Poluzzi C, Nastase MV, Zeng-Brouwers J, Roedig H, Hsieh LTH, Michaelis JB, Buhl EM, Rezende F, Manavski Y, Bleich A, Boor P, Brandes RP, Pfeilschifter J, Stelzer EHK, Muench C, Dikic I, Brandts C, Iozzo RV, Wygrecka M & Schaefer L. 2019. Biglycan evokes autophagy in macrophages via a novel CD44/Toll-like receptor 4 signaling axis: Impact on renal ischemia/reperfusion injury. Kidney Int, 95, 540- 562


Roedig H, Nastase MV, Wygrecka M & Schaefer L. 2019. Breaking down chronic inflammatory diseases: the role of biglycan in promoting a switch between inflammation and autophagy. FEBS J, doi: 10.1111/febs.14791


Van Well EM, Bader V, Patra M, Sánchez-Vicente A, Meschede J, Furthmann N, Schnack C, Blusch A, Longworth J, Petrasch-Parwez E, Mori K, Arzberger, Trümbach D, Angersbach L, Showkat C, Sehr DA, Berlemann LA, Goldmann P, Clement AM, Behl C, Woerner AC, Saft C, Wurst W, Haass C, Ellrichmann G, Gold R, Dittmar G, Hipp MS, Hartl FU, Tatzelt J, Winklhofer KF. 2019. A protein quality control pathway regulated by linear ubiquitination. EMBO J, pii: e100730.


Wegner M, Diehl V, Bittl V, de Bruyn R, Wiechmann S, Matthess Y, Hebel M, Hayes MG, Schaubeck S, Benner C, Heinz S, Bremm A, Dikic I, Ernst A, Kaulich M. 2019. Circular synthesized CRISPR/Cas gRNAs for functional interrogations in the coding and noncoding genome. eLife, 8, pii: e42549.





Di Rita A, Peschiaroli A, D Acunzo P, Strobbe D, Hu Z, Gruber J, Nygaard M, Lambrughi M, Melino G, Papaleo E, Dengjel J, El Alaoui S, Campanella M, Dötsch V, Rogov VV, Strappazzon F, Cecconi F. HUWE1 E3 ligase promotes PINK1/PARKIN-independent mitophagy by regulating AMBRA1 activation via IKKα. Nat Commun. 2018 Sep 14;9(1):3755. doi: 10.1038/s41467-018-05722-3. PubMed PMID: 30217973; PubMed Central PMCID: PMC6138665.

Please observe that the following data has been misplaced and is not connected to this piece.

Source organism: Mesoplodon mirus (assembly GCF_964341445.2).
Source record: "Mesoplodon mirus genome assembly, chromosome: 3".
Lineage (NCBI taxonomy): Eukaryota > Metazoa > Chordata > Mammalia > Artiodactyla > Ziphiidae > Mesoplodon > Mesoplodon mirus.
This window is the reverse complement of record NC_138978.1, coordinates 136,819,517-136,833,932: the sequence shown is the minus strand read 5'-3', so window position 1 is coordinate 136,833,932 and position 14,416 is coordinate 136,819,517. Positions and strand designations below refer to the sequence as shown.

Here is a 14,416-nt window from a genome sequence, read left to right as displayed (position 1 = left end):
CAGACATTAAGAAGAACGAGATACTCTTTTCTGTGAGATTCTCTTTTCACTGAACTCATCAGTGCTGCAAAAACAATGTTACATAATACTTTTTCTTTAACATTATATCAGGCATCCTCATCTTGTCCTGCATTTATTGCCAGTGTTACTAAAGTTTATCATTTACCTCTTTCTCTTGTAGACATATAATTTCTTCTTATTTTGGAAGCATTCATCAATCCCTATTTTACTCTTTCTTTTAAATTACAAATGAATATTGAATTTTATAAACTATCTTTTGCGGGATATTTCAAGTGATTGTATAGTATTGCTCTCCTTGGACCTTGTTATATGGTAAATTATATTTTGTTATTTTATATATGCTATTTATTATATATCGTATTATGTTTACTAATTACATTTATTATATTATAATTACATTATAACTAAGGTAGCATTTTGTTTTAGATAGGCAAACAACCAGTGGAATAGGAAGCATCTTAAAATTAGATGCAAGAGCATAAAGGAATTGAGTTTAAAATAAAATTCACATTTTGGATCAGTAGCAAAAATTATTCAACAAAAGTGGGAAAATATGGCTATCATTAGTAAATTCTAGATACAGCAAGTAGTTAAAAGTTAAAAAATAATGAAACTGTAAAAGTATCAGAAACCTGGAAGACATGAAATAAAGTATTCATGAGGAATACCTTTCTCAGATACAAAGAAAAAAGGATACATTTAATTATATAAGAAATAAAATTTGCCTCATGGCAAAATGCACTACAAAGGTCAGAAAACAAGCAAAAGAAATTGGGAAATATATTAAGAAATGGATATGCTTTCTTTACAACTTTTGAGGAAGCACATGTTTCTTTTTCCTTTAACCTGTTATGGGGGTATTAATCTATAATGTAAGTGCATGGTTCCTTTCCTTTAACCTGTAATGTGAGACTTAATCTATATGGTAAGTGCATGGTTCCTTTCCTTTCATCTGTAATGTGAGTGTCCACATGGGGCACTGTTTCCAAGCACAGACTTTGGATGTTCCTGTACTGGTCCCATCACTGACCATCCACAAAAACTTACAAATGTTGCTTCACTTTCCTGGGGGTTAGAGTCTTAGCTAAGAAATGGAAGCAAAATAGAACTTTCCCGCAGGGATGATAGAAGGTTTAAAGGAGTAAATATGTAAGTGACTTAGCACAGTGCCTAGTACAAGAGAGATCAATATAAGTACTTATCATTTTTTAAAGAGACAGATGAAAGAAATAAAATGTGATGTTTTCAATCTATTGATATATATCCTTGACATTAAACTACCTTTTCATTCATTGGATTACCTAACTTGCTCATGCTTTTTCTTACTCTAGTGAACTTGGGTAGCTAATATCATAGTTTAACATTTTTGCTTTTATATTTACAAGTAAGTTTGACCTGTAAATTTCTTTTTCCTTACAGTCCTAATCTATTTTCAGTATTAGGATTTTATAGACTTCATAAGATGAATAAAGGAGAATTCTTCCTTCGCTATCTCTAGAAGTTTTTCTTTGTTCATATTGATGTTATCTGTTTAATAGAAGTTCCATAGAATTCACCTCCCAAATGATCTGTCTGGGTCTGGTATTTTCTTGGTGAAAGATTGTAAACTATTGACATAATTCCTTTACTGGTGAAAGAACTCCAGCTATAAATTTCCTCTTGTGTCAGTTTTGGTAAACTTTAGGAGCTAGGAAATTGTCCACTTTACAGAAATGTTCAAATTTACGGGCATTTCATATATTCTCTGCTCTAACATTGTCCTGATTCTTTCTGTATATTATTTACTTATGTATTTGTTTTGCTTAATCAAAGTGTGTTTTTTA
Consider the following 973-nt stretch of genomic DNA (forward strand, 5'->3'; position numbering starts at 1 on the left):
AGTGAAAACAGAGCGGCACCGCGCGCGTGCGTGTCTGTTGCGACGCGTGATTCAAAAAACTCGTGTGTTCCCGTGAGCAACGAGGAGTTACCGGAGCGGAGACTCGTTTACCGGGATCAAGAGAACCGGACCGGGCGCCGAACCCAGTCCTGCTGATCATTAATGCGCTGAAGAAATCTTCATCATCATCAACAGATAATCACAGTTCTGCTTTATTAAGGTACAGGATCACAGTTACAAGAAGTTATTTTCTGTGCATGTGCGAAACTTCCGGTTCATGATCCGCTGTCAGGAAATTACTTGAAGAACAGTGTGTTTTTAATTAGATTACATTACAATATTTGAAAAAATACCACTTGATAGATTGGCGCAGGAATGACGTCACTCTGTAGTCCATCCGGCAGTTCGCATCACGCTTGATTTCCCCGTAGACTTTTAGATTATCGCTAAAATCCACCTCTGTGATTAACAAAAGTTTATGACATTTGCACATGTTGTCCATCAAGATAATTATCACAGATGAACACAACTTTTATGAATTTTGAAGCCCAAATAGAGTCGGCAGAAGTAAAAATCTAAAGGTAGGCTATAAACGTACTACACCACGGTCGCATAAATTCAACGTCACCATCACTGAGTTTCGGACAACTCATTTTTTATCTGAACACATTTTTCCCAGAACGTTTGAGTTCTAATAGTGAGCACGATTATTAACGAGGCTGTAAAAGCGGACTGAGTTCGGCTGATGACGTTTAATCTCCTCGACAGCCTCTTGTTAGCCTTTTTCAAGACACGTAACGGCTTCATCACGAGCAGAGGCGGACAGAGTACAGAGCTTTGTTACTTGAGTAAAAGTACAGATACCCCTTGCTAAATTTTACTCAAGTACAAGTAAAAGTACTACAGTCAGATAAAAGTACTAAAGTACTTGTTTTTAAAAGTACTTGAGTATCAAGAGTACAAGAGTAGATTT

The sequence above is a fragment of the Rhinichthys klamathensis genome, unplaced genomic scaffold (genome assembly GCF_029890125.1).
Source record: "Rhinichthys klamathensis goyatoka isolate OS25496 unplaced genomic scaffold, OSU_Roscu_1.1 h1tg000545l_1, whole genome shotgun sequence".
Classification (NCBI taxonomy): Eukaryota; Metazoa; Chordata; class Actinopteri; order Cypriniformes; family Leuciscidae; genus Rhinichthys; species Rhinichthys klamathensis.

Kniss A, Kazemi S, Löhr F, Berger M, Rogov VV, Güntert P, Sommer T, Jarosch E, Dötsch V. Structural investigation of glycan recognition by the ERAD quality control lectin Yos9. J Biomol NMR. 2018 Jul 31. doi: 10.1007/s10858-018-0201-6. [Epub ahead of print] PubMed PMID: 30066206.


Meyer N, Zielke S, Michaelis JB, Linder B, Warnsmann V, Rakel S, Osiewacz HD, Fulda S, Mittelbronn M, Münch C, Behrends C, Kögel D. AT 101 induces early mitochondrial dysfunction and HMOX1 (heme oxygenase 1) to trigger mitophagic cell death in glioma cells. Autophagy. 2018;14(10):1693-1709. doi: 10.1080/15548627.2018.1476812. Epub 2018 Jul 21. PubMed PMID: 29938581; PubMed Central PMCID: PMC6135628.


Phelan JD, Young RM, Webster DE, Roulland S, Wright GW, Kasbekar M, Shaffer AL 3rd, Ceribelli M, Wang JQ, Schmitz R, Nakagawa M, Bachy E, Huang DW, Ji Y, Chen L, Yang Y, Zhao H, Yu X, Xu W, Palisoc MM, Valadez RR, Davies-Hill T, Wilson WH, Chan WC, Jaffe ES, Gascoyne RD, Campo E, Rosenwald A, Ott G, Delabie J, Rimsza LM, Rodriguez FJ, Estephan F, Holdhoff M, Kruhlak MJ, Hewitt SM, Thomas CJ, Pittaluga S, Oellerich T, Staudt LM. A multiprotein supercomplex controlling oncogenic signalling in lymphoma. Nature. 2018 Aug;560(7718):387-391. doi: 10.1038/s41586-018-0290-0. Epub 2018 Jun 20. PubMed PMID: 29925955.


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Bhogaraju S, Kalayil S, Liu Y, Bonn F, Colby T, Matic I, Dikic I. Phosphoribosylation of Ubiquitin Promotes Serine Ubiquitination and Impairs Conventional Ubiquitination. Cell. 2016 Dec 1;167(6):1636-1649.e13. doi: 10.1016/j.cell.2016.11.019. PubMed PMID: 27912065.